Osaka guesthouse, which slammed trio for defecation incident, lifts its ban on Malaysians

Screenshot of viral video of Malaysian youth assaulting home-stay employee
Bideo Thorbaek Youtube Channel

Hooliganism on the part of three Malaysian youth in a popular lodge in Osaka almost led to the banning of all Malaysians from the home-stay.

However, following a multitude of comments from Malaysian netizens apologising for the behavior of the guests, the owner recanted the ban, saying: “I spoke to my partner about this issue and as Muslims we know we should not hold on to grudges against others,” Free Malaysia Today reported.

The three young men responsible for acts of vandalism, defecating in the shower, and threatening employees, were identified by New Straits Times as Ramadhan Sinclair, Hidayat Kamal and Ahmad Faris.

A video showing them the verbally abusing and threatening to harm the lodge’s caretakers has since gone viral.

When ordered to pay for the damages caused, they pressured the staff to fork out the 130,000 yen (RM 5,110) that was meant to be paid. “They forced my staff to lie to me and said that they were the ones who paid”, the owners was quoted as saying.

Although appalled by their actions, Parent Action Group for Education founder Datin Noor Azimah Abdul Rahim believes that the incident is an isolated one, and that not all Malaysians should be punished for the actions of the three.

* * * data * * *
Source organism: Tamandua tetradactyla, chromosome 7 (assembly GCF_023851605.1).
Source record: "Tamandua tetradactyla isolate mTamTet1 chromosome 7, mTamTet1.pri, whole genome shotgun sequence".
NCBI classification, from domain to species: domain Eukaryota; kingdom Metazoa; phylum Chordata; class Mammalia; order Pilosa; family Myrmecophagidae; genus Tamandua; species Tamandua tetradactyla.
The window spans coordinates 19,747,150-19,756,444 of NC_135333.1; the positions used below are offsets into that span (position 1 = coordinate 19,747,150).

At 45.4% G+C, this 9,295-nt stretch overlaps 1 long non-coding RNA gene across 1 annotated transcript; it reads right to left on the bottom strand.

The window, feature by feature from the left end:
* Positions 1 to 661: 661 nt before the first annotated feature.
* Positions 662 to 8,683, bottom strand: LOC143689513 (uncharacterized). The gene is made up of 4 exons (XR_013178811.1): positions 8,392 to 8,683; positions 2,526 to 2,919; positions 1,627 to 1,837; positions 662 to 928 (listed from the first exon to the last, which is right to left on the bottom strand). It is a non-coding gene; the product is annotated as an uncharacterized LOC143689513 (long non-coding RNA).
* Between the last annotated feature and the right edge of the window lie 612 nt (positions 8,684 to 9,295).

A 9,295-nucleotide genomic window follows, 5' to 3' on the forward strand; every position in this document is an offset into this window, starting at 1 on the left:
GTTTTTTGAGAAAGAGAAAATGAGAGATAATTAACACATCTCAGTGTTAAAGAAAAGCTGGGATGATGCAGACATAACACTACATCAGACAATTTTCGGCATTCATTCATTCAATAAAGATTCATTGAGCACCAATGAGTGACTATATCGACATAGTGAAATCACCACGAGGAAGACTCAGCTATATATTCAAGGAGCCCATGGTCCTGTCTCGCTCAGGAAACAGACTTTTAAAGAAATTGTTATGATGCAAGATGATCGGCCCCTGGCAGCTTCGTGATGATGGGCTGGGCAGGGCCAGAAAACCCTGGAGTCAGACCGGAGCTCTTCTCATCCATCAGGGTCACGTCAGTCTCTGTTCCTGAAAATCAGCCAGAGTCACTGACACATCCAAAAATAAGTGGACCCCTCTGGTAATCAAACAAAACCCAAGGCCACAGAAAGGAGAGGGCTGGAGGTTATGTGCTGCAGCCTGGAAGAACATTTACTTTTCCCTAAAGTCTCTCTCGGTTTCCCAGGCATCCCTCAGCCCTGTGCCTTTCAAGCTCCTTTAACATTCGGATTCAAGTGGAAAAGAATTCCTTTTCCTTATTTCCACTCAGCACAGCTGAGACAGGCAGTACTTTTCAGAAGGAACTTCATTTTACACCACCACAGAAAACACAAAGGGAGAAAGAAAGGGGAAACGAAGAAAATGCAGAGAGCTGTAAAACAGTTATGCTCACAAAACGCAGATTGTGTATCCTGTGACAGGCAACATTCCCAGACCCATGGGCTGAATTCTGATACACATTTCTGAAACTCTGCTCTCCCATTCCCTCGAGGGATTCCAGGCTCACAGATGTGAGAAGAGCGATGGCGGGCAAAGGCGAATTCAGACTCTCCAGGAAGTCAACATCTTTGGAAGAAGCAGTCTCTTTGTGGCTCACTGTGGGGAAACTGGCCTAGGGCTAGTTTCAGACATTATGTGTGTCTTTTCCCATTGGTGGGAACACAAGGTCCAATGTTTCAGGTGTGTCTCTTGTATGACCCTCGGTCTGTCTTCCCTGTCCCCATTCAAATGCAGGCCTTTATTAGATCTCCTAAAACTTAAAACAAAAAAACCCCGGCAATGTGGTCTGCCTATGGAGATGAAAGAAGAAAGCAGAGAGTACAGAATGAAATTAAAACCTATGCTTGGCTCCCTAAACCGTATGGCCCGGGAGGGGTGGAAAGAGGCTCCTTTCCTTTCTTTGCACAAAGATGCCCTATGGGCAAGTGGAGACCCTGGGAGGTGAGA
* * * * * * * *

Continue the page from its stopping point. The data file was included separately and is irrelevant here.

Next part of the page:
Meanwhile, Malaysian netizens who commented on the Facebook post not only apologised for the unacceptable behaviour the owners had to endure, but also complimented the great service provided by the lodge’s staff.

Taking into consideration the inconvenience that many of their guests who had already made reservations would have to endure, together with the public outcry in response to the unacceptable behavior, the owners decided not to go ahead with the ban.

However, as there have been unpleasant encounters with other Malaysian guests in the past, the owners are growing weary, and future guests from Malaysia will be walking on thin ice.

While the owners have called off the ban, they have asked for a public apology from the three Malaysians to their country for the poor behavior, and have also lodged a police report.

The New Straits Times reported that to date, only one of the three has made an apology, while another took to making cynical remarks online, and refusing to take responsibility.